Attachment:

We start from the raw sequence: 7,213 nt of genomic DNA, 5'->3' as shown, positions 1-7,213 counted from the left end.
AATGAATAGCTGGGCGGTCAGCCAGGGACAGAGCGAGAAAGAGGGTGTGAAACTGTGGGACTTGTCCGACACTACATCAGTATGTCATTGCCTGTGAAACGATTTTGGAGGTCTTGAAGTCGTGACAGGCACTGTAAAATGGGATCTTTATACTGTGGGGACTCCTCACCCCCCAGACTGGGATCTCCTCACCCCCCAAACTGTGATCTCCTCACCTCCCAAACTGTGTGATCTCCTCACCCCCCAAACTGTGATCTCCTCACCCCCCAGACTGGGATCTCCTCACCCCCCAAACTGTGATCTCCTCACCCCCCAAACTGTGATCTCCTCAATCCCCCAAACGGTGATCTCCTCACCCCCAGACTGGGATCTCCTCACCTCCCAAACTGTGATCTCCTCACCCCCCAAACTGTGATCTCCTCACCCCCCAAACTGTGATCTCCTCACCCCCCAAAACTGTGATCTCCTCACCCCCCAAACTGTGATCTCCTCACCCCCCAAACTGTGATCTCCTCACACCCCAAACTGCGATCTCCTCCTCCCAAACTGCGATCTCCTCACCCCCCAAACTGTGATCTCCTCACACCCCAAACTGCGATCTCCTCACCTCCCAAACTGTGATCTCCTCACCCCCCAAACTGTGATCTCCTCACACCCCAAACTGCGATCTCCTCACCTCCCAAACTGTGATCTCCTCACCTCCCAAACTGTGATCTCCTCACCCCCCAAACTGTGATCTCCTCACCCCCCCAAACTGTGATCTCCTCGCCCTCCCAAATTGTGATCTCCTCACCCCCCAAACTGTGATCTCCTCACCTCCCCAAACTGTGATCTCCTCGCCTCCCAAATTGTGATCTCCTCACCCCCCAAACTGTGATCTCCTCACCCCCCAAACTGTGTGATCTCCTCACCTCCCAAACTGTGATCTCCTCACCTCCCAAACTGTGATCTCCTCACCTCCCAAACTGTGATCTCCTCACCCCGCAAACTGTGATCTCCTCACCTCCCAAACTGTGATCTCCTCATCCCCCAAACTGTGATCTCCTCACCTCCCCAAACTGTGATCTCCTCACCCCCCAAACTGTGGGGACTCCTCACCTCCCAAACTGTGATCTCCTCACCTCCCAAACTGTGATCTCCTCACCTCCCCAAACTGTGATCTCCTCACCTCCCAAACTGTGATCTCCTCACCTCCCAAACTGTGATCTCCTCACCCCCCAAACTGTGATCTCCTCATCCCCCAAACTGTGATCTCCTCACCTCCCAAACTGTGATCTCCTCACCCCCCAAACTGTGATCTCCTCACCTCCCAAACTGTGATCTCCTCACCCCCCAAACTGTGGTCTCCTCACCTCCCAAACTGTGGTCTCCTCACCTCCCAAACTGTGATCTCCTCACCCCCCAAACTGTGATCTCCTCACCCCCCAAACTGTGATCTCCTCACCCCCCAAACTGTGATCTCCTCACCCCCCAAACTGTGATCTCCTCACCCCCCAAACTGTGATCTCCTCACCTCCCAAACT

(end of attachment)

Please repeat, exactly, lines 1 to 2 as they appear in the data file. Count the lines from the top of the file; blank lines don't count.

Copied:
We start from the raw sequence: 7,213 nt of genomic DNA, 5'->3' as shown, positions 1-7,213 counted from the left end.
AATGAATAGCTGGGCGGTCAGCCAGGGACAGAGCGAGAAAGAGGGTGTGAAACTGTGGGACTTGTCCGACACTACATCAGTATGTCATTGCCTGTGAAACGATTTTGGAGGTCTTGAAGTCGTGACAGGCACTGTAAAATGGGATCTTTATACTGTGGGGACTCCTCACCCCCCAGACTGGGATCTCCTCACCCCCCAAACTGTGATCTCCTCACCTCCCAAACTGTGTGATCTCCTCACCCCCCAAACTGTGATCTCCTCACCCCCCAGACTGGGATCTCCTCACCCCCCAAACTGTGATCTCCTCACCCCCCAAACTGTGATCTCCTCAATCCCCCAAACGGTGATCTCCTCACCCCCAGACTGGGATCTCCTCACCTCCCAAACTGTGATCTCCTCACCCCCCAAACTGTGATCTCCTCACCCCCCAAACTGTGATCTCCTCACCCCCCAAAACTGTGATCTCCTCACCCCCCAAACTGTGATCTCCTCACCCCCCAAACTGTGATCTCCTCACACCCCAAACTGCGATCTCCTCCTCCCAAACTGCGATCTCCTCACCCCCCAAACTGTGATCTCCTCACACCCCAAACTGCGATCTCCTCACCTCCCAAACTGTGATCTCCTCACCCCCCAAACTGTGATCTCCTCACACCCCAAACTGCGATCTCCTCACCTCCCAAACTGTGATCTCCTCACCTCCCAAACTGTGATCTCCTCACCCCCCAAACTGTGATCTCCTCACCCCCCCAAACTGTGATCTCCTCGCCCTCCCAAATTGTGATCTCCTCACCCCCCAAACTGTGATCTCCTCACCTCCCCAAACTGTGATCTCCTCGCCTCCCAAATTGTGATCTCCTCACCCCCCAAACTGTGATCTCCTCACCCCCCAAACTGTGTGATCTCCTCACCTCCCAAACTGTGATCTCCTCACCTCCCAAACTGTGATCTCCTCACCTCCCAAACTGTGATCTCCTCACCCCGCAAACTGTGATCTCCTCACCTCCCAAACTGTGATCTCCTCATCCCCCAAACTGTGATCTCCTCACCTCCCCAAACTGTGATCTCCTCACCCCCCAAACTGTGGGGACTCCTCACCTCCCAAACTGTGATCTCCTCACCTCCCAAACTGTGATCTCCTCACCTCCCCAAACTGTGATCTCCTCACCTCCCAAACTGTGATCTCCTCACCTCCCAAACTGTGATCTCCTCACCCCCCAAACTGTGATCTCCTCATCCCCCAAACTGTGATCTCCTCACCTCCCAAACTGTGATCTCCTCACCCCCCAAACTGTGATCTCCTCACCTCCCAAACTGTGATCTCCTCACCCCCCAAACTGTGGTCTCCTCACCTCCCAAACTGTGGTCTCCTCACCTCCCAAACTGTGATCTCCTCACCCCCCAAACTGTGATCTCCTCACCCCCCAAACTGTGATCTCCTCACCCCCCAAACTGTGATCTCCTCACCCCCCAAACTGTGATCTCCTCACCCCCCAAACTGTGATCTCCTCACCTCCCAAACT